ANALYSIS: Client Profile - Wal-Mart's family pulls together todeflect criticism

The first weekend of this holiday shopping season saw Wal-Mart

receipts total $1.25 billion. But the world's biggest retailer

wasn't always forthcoming with such information. Sherri Deatherage Green


Traditionally, communications at Wal-Mart have been kept in the family.

But outsiders are always going to get curious when that family is the

world's largest retail chain, and ranks number two on the Fortune 500,

with over a million "associates" (employees) in over 3,000 stores


"We are a very high-profile company, whether we want to be or not, and

becoming more so all the time," admits corporate affairs VP Jay


"If you don't define yourself, someone else will, and chances are you

won't like it."

Although sharing information with employees remains a bedrock

principle, management historically saw little value in applying it to

the outside world. Great strides have been made in recent years to

"protect the brand," as Allen says, by communicating the good Wal-Mart

does. But the company still isn't prone to tooting its own horn.

Company founder Sam Walton worked for JC Penney, and later owned Ben

Franklin five-and-dime franchises. Those companies, along with rival

Kmart, may today rue Walton's intermingling of their ideas with his own,

as they struggle to compete against the 39-year-old discount giant.

Walton particularly embraced JC Penney's customer-focused philosophy,

and preference for the word "associates" over "employees." He emphasized

empowerment through information. Today, management communicates

twice-daily broadcasts to all stores, and sends monthly newsletters via


Information sharing goes both ways, especially as the chain tries to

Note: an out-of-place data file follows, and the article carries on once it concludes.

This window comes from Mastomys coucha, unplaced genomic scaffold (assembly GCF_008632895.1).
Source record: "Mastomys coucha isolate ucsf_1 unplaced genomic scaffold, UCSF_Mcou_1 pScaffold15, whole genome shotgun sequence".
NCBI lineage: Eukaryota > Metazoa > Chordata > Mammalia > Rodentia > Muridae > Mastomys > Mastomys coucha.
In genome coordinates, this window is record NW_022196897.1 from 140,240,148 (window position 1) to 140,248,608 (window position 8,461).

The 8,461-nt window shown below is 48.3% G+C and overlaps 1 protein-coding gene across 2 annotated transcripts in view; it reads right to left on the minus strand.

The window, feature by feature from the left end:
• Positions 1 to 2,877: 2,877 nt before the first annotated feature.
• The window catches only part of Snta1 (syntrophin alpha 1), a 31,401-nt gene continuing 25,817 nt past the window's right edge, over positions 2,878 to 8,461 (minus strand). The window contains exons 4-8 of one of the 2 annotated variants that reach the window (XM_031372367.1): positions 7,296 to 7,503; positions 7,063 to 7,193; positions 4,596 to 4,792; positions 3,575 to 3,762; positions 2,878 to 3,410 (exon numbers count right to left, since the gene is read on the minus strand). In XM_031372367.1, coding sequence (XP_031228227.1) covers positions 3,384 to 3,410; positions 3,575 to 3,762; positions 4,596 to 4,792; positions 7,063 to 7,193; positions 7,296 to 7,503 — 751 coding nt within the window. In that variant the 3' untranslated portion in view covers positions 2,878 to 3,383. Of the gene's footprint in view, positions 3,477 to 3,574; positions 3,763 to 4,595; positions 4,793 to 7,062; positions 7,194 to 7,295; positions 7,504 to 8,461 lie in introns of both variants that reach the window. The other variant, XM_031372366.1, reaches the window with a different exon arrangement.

overcome market saturation by customizing product selections to local


Wal-Mart continues to share much financial information with its

expanding international workforce. Walton himself clearly viewed the

practice as vital, but also as a calculated risk. "I just believe the

value of sharing it with our associates is much greater than any

downside there may be to sharing it with folks on the outside," he wrote

in his 1992 autobiography Made in America: My Story.

Walton's personal disdain for the press jumps out on the book's first

pages. He describes "these scavengers" who came to Bentonville, AR after

Forbes named him America's richest man in 1985. "I wasn't about to

cooperate with them," he wrote.

Moving beyond Walton

Most Wal-Mart traditions survived Walton's death in 1992, but the

realities of the global marketplace have loosened the company's tight

lips. Talk at board meetings now often turns to image, Allen


Information isn't released lightly, however. PR is viewed as a means to

support stores and sales. "PR should be a tool in executing a strategy,

not a strategy in and of itself," Allen says.

Perhaps illustrative of this philosophy was the May decision to stop

selling sales data to companies like AC Nielsen (which plots purchasing

trends), because competitors benefited more than Wal-Mart did. Vendors

now can access Wal-Mart's point-of-sale data only from its proprietary

RetailLink system.

Corporate philanthropy is one subject Wal-Mart does like to talk


The emphasis on publicizing good deeds is in some ways related to one of

Wal-Mart's perennial communications challenges: the big-box issue.

The size of the company and its individual stores makes it a target for

critics. Not everybody wants to live near a humongous building that

draws heavy traffic. Some detractors go further, blaming Wal-Mart for

the demise of downtown, on-the-square merchants. Communicating

real-estate issues is a major focus of the company's six-person state

and local government affairs unit.

Corporate affairs director Betsy Reithemeyer stands prepared with facts

to counter big-box opponents. When Wal-Mart comes to town, local

economies do change, she admits. The local shoe store might have to move

or revamp its stock. But Wal-Mart creates jobs and draws shoppers from

other communities, Reithemeyer contends.